I’m travelling from Edinburgh with Friends of the Earth Scotland to the People’s Climate Summit and UN climate change talks at COP 23 in Bonn, Germany because I want to be an active part of building a better world. As an environmental anthropologist who works with communities in the South Pacific on the front lines of climate change, I have witnessed extreme environmental destruction and degradation first-hand.
— Young FoE Scotland (@YFoES) November 2, 2017
While living and working in Fiji last year, I survived Tropical Cyclone Winston that hit the island nation on 20th of February 2016. Winston was the strongest storm recorded in the southern hemisphere and the second strongest storm ever recorded in the world. Average wind speeds were 143 mph and wind gusts recorded up to 200 mph. Forty-four people died as a result of the superstorm and the ongoing government recovery plans have estimated nearly three billion Fijian dollars (£1.1 billion) in damages.
Notably, Winston struck five days after Fiji became the first nation to ratify the United Nations Climate deal agreed at the Conference of Parties (COP) in Paris in December 2015. Many Pacific island nations have played a vital role in leading the global dialogue on climate change. In fact, though this COP is being held in Bonn, Germany, Fiji is hosting the summit and it is anticipated to be one of most dynamic in recent memory.
In the lead up to the Paris summit, Fijian Prime Minister Bainimarama, stressed that “unless the world acts decisively in the coming weeks to begin addressing the greatest challenge of our age, then the Pacific, as we know it, is doomed.”
While the Paris agreement was a tremendously positive step forward, much remains to be done and indeed Prime Minister Bainimarama concerns continue to hold true. The vital negotiations that are slated to take place at this
COP will further lay out how the nations of the world will meet their aspirations to cut carbon emissions and limit the exploitation of fossil fuels in the coming decades.
Of course climate change isn’t just something that happens in exotic places. Here in the UK the winter flooding of 2015-2016 ranked as one of the largest extreme weather events of the last century, on par with the flooding of March 1947. Climate scientists have long predicted that wet places will get wetter and dry places will get drier, while storms will gain in strength if not frequency. Further, we will begin to experience erratic weather patterns, such as recently with Hurricane Ophelia and the resulting impacts on Ireland.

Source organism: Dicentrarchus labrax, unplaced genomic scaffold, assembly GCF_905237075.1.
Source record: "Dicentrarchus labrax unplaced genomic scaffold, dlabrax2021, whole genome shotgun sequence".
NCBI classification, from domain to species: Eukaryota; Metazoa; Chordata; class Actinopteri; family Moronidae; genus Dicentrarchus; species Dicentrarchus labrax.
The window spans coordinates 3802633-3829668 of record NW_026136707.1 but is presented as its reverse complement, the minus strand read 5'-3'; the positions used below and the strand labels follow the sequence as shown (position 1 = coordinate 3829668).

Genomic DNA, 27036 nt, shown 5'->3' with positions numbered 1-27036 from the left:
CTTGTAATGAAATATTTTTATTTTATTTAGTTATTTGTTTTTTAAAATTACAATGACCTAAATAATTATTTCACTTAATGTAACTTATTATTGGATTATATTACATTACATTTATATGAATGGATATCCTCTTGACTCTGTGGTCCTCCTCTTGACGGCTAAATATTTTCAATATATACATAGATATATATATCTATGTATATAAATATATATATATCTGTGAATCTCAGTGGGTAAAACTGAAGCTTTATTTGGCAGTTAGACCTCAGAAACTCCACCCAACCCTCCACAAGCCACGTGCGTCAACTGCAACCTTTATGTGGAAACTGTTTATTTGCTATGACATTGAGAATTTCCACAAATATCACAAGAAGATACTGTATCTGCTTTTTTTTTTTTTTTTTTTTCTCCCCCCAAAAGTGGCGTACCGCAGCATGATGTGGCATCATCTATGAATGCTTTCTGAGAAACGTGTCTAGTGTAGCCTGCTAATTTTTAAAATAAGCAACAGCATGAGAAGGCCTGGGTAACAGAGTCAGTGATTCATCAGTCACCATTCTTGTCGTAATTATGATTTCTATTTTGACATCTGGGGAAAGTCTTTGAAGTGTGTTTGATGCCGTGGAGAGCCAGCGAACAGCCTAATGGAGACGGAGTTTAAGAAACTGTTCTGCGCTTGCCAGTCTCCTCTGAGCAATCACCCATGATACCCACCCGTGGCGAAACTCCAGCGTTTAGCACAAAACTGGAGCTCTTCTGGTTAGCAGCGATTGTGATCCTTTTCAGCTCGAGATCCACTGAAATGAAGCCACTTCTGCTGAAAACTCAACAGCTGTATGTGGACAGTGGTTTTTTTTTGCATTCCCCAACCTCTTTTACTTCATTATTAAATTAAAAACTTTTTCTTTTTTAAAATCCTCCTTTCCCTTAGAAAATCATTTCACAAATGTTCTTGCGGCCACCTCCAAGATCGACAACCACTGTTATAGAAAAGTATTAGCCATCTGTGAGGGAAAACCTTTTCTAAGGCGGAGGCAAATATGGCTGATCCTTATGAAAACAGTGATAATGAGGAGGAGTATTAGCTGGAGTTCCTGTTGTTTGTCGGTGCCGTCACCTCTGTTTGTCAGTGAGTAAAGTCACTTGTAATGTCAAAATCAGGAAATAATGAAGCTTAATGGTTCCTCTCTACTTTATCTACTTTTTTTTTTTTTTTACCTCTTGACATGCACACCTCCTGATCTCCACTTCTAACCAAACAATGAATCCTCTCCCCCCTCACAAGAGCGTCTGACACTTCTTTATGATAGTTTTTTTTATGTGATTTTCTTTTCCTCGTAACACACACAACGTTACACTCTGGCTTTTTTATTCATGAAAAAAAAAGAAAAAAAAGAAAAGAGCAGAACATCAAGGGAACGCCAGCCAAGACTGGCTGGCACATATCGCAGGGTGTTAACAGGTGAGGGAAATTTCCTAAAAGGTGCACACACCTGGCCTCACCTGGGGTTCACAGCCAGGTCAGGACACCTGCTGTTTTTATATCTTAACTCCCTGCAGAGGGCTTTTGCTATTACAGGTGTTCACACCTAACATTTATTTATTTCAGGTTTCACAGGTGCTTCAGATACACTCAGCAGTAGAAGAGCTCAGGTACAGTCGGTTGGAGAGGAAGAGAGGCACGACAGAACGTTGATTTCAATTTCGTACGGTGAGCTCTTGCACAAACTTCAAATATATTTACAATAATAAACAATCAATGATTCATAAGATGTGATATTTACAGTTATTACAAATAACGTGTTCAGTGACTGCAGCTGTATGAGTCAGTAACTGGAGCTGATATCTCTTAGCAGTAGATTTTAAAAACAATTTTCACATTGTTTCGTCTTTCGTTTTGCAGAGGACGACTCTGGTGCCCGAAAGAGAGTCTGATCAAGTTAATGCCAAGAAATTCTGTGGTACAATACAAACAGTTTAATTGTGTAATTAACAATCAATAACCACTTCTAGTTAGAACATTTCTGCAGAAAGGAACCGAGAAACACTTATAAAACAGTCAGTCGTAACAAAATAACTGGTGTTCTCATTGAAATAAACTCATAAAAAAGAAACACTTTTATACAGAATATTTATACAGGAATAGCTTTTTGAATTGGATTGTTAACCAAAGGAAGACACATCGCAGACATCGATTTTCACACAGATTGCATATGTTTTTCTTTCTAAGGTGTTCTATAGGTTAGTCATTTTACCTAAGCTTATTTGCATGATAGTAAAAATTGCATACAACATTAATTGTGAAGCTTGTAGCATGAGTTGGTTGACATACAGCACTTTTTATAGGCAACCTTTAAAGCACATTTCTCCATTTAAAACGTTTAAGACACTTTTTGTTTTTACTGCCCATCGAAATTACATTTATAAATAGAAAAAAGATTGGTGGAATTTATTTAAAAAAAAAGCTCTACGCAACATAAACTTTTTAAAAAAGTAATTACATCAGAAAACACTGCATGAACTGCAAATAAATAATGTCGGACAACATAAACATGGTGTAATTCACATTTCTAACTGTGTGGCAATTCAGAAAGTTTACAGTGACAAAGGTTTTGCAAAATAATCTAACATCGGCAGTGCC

The same week that the winds and waves of Hurricane Ophelia were battering the British Isles, wild fires were raging in California burning over 220,000 acres, resulting in more than 40 deaths and millions of dollars in damage. Indeed, the total damages are not fully known at this time. My parents, who live in the Napa Valley of Northern California, were evacuated from their home with only the clothes they were wearing, their prescription medicines that my father grabbed in a rush and a handful of family photos my mother threw into her purse. For days we waited to see if they would have a home to return to. Thankfully they did return to their home, but I know many that were not so lucky.
Global climate change has become personal for me in ways I never imagined. Yet, I know another, better world is possible. So please join me in building this better, carbon neutral world. There is time and that time is now.
Rowan Gard is an environmental anthropologist at the University of St Andrews. Her research focuses on cultivating community resiliency, self-determinative governance and aspects of environmental justice for communities dealing with climate change in the South Pacific. Rowan is a research affiliate with the International Ocean Institute, Pacific Islands at the University of the South Pacific in Fiji, a member of the Polynesian Voyaging Society in Hawai‘i, and an activist and advocate with several environmental organisations, including 350.org, Fossil Free St Andrews and Young Friends of the Earth Scotland. Previously, she has held management positions with Bishop Museum—the Hawai’i State Museum of Cultural and Natural History and at the University of California, Berkeley.